Friday, August 1, 2008
Best Post of April '08: Neuropathologists meet in San Diego
And now for another in my occasional “Best of the Month” series, where I march through the past months choosing only the very best blog posts. This one, which features the illustrious Dr. Mark Cohen (pictured) is from Thursday, April 10, 2008:
The esteemed and illustrious Dr. John Donahue attended the recent American Association of Neuropathologists annual meeting in San Diego. He was kind enough to provide a summary of the famous Diagnostic Slide Session from that meeting as follows:
“It came time for the Diagnostic Slide Session, now being moderated by Anthony Yachnis. It can be summed up as follows: "Dr. Mark Cohen, ROCK STAR!!!" He had to get at least 7/10 cases absolutely correct. He was diagnosing things I had never even heard of. There was a case of "vanishing white matter disease," also called "childhood ataxia with central hypomyelination" and "ovarian leukodystrophy," due to a mutation in eukaryotic initiation factor 2B, and he nailed it! I have never even remotely heard of that disease. There was also a case of intractable epilepsy due to "filamin A" (on chromosome X) astrocytic inclusions that look superficially like Rosenthal fibers, and he nailed it! I never heard of that, either. It was one of the most impressive diagnostic exhibitions I have ever seen. I asked him how long he's been doing this; he said 15 years or so. The cases were so hard that I only felt comfortable going up to the mic once, and after I gave my differential diagnosis, the speaker said "What did you do with the unstained slide that I provided?" I said, "I didn't want to waste it, so I was waiting to see the right answer." That generated laughter and applause!”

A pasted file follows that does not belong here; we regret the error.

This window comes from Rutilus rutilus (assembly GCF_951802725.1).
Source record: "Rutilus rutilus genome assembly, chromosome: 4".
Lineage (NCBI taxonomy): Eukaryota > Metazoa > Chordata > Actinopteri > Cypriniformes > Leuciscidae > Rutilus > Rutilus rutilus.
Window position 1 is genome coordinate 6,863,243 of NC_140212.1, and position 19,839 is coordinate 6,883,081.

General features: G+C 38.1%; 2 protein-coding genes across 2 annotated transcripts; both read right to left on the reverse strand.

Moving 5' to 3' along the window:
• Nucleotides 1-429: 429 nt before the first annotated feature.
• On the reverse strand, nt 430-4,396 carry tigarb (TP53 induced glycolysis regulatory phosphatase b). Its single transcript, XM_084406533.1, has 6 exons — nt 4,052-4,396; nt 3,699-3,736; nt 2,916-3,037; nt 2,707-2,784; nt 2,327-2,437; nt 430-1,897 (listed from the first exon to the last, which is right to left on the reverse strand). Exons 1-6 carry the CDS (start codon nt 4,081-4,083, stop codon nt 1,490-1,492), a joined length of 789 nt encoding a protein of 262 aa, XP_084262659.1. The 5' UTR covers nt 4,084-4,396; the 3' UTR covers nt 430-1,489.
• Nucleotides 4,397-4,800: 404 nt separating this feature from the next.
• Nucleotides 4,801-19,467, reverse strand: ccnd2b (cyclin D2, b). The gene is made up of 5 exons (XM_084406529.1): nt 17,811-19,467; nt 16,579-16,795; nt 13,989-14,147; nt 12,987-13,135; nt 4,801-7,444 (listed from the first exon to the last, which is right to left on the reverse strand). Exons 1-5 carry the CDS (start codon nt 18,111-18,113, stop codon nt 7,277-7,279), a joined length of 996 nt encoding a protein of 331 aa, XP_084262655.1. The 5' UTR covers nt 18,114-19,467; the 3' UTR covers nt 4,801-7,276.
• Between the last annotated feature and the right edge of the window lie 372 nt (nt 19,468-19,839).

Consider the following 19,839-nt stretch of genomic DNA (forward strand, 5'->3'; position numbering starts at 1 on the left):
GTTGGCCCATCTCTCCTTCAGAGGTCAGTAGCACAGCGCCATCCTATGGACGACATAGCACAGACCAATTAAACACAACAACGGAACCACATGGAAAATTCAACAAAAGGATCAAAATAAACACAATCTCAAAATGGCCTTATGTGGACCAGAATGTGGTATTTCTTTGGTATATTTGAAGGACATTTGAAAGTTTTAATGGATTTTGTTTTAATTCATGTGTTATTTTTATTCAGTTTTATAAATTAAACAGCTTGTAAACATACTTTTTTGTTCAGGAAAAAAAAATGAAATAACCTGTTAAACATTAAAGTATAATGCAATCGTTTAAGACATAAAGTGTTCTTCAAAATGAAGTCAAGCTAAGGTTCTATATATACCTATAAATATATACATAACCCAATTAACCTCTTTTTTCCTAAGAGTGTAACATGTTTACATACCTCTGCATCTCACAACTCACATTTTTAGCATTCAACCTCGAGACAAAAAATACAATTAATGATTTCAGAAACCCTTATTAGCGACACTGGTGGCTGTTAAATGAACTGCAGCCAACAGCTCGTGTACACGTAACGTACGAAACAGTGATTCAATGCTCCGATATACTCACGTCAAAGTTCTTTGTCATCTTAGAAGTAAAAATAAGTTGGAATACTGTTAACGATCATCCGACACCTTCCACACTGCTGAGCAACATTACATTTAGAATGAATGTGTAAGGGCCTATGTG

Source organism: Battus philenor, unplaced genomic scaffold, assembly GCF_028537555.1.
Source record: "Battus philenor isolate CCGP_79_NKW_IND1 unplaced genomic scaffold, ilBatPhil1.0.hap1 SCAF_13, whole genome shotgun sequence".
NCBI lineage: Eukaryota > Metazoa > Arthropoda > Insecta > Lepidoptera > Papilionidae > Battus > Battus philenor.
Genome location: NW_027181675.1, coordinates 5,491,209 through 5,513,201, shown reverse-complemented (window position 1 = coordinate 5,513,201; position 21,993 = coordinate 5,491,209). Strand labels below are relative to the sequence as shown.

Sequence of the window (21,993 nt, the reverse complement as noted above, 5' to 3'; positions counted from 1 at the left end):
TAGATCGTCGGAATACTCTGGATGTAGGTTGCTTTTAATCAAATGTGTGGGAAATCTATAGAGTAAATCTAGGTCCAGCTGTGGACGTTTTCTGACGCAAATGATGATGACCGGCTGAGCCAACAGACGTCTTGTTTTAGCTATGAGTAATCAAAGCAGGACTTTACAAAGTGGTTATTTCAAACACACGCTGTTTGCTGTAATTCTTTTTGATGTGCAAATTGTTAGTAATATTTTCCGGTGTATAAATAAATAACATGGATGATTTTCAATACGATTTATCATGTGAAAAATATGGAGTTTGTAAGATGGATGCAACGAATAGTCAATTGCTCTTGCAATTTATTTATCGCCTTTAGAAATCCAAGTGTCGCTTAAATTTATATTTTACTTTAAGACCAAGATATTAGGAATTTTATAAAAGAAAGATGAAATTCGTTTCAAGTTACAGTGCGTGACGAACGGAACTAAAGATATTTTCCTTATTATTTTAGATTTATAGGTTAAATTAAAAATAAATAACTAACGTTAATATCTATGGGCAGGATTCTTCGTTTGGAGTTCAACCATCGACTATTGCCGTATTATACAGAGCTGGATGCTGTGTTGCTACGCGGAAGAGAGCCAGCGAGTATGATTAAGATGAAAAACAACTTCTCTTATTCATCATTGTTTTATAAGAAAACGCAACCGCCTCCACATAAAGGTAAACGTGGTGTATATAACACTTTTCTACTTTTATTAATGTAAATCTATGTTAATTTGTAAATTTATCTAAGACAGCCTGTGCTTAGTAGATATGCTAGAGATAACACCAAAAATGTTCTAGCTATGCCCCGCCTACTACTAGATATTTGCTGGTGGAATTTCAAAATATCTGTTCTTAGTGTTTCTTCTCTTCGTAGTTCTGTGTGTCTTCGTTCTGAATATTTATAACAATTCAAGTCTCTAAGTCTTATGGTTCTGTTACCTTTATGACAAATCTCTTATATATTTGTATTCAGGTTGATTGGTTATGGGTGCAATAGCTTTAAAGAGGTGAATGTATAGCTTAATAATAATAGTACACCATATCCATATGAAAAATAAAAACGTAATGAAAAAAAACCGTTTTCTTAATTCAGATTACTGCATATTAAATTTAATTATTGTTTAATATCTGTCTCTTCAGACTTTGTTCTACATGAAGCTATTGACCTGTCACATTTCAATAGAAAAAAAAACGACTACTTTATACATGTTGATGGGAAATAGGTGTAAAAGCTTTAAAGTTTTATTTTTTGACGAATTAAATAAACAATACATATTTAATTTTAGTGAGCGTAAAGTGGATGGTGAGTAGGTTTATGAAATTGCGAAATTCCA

Thanks for your contribution, Dr. Donahue. And congratulations are in order. It turns out that an image from Dr. Donahue’s article Apolipoprotein E, Amyloid-[beta], and Blood-Brain Barrier Permeability in Alzheimer Disease appears on the cover of the current issue of the Journal of Neuropathology and Experimental Neurology.
Next week, I’ll be posting from the annual meeting of the American Academy of Neurology in Chicago, IL. The meeting celebrates the 60th anniversary of the organization. The first annual meeting, featuring 38 presented papers, was held at the French Lick Springs Hotel in 1949. Two thousand abstracts have been accepted for this year’s meeting.
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